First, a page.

Bringing a baby into the world is a huge responsibility. And on top of the stress of keeping that baby alive and healthy for 18 years, parents have to come up with a name that the child will be stuck with for the rest of their lives. The entire concept can be totally overwhelming.
Names are important. They set impressions and communicate about personalities. They can set the tone for so much, and parents want so badly to get it right. The answer is different for everybody — traditional won't work for an earthy mom, and trendy won't do for some families. Some people want names that stand out, while others like the more popular picks. And there are so many options that it can be hard to nail down a style, much less narrow it down to a name or two.
There are many stages to choosing a baby name. It starts early — many times long before there is a baby on board — and it can continue for a full nine months and maybe a few weeks tacked on at the end. Parents can go through lists and categories and have a hard time narrowing things down. Then when they compared notes, they can find that they aren't on the same page and have to start all over again. With the deadline — or due date — approaching, things can get more anxiety-laden as they compromise and get creative to find the perfect pick.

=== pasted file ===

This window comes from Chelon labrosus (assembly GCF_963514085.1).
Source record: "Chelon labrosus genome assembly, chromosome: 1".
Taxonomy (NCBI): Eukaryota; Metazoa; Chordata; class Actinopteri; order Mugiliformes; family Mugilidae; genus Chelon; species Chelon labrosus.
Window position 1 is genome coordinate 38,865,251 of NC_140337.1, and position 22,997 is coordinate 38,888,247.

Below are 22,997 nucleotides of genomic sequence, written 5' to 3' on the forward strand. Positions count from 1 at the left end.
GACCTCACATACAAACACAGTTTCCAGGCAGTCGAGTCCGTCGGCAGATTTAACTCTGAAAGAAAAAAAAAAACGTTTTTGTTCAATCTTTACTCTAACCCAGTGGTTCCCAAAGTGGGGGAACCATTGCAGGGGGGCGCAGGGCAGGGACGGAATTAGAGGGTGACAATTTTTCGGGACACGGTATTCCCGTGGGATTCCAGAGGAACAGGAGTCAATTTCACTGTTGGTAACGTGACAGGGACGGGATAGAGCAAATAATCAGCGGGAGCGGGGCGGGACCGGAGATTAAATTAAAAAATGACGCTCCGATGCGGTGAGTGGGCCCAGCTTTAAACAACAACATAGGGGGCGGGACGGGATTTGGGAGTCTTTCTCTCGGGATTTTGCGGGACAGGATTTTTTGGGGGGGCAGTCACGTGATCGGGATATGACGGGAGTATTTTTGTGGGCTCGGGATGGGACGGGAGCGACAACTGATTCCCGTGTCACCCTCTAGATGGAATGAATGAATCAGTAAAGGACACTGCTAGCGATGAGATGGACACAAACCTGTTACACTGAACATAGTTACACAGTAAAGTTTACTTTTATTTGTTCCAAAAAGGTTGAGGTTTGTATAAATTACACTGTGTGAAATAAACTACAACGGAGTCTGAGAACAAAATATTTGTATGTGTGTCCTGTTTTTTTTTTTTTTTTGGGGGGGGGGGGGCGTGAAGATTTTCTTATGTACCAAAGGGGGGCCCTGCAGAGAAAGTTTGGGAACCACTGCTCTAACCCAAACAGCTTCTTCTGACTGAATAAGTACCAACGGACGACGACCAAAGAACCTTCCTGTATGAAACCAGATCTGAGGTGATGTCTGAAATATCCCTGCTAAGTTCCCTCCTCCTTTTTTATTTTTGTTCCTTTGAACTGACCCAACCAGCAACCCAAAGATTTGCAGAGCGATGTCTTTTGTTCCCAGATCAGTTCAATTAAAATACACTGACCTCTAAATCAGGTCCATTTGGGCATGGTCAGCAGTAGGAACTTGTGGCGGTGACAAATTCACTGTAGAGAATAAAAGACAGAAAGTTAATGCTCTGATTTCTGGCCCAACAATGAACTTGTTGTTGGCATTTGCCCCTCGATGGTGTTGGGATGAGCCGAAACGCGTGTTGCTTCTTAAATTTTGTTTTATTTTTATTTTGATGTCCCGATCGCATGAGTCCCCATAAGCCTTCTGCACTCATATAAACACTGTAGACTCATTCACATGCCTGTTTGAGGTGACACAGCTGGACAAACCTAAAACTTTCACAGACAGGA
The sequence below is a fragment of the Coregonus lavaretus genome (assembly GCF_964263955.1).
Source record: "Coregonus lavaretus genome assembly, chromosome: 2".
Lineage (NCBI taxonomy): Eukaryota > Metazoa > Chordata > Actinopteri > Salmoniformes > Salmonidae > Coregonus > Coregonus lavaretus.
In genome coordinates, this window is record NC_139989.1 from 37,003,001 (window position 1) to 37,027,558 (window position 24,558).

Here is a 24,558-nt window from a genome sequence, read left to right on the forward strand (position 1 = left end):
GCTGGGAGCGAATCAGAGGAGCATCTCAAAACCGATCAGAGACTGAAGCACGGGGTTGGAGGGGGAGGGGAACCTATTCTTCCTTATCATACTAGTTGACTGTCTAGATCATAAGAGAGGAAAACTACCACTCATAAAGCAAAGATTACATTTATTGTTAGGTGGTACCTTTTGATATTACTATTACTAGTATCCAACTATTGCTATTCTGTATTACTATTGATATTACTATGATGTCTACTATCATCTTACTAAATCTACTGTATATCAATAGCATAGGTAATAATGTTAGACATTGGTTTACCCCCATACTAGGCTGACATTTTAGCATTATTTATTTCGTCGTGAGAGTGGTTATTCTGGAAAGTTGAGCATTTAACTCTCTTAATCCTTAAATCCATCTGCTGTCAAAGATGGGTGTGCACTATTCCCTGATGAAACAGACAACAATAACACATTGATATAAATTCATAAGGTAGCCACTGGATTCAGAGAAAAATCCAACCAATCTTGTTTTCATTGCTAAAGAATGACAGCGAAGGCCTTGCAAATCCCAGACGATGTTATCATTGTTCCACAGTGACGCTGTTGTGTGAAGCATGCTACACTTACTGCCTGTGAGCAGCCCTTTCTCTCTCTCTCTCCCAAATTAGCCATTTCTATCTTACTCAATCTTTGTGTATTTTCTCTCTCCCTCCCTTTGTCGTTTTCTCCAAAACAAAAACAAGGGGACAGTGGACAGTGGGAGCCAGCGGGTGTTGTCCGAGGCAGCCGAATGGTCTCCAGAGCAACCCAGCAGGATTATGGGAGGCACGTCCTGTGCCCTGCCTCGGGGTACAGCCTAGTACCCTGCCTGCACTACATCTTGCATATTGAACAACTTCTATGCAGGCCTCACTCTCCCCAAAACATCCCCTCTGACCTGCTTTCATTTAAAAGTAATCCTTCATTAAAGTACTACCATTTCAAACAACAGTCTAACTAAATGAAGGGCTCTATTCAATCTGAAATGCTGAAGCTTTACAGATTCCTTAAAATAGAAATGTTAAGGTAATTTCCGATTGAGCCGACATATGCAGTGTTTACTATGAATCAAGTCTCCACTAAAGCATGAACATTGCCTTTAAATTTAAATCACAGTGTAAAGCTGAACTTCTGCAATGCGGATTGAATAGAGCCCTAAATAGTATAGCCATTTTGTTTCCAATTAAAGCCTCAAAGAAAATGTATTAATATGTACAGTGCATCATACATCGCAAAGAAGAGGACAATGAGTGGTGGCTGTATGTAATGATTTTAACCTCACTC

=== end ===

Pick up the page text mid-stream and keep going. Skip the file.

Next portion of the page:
Here are 15 stages to picking a name for the baby.
15 Baby Doll Practice
The first stage of picking a baby name begins before a mom-to-be even hits puberty. That may not be the case for the dad, whose action figures already came with names. But little girls begin figuring out their name preferences when they play mommy to their dolls.
Those first choices are likely to reflect their friends list or maybe their favorite TV shows or pop stars. There may be more than one princess name circulating around the play room, and the baby's name could change next week, but that is the first taste of having a decision on naming something, and some girls can get addicted.
As they grow older, some girls start to dream about their wedding, and they begin to make plans. Then they move on from wedding fantasies to baby fantasies, and they pick out the perfect names for their future children. Many girls never graduate past the doll naming stage, but if she picked a favorite name for her daughter when she was 10, that doesn't mean that she won't go through the next stages of picking a name. She may land back on that name, but she'll still go through a few steps along the way.
14 Early Listening
From the moment that the news sinks in that there is a baby on the way, a parent-to-be starts to notice names. It may not even be intentional at first, but they will find themselves noticing the characters' names while they watch Netflix, and stopping on a moniker when they read the newspaper. Every name — from a sports broadcast to the one called over the intercom at the grocery store — will cause an expectant parent to pay attention. Some will be immediately discounted but others will remain on the mind for a few hours or days.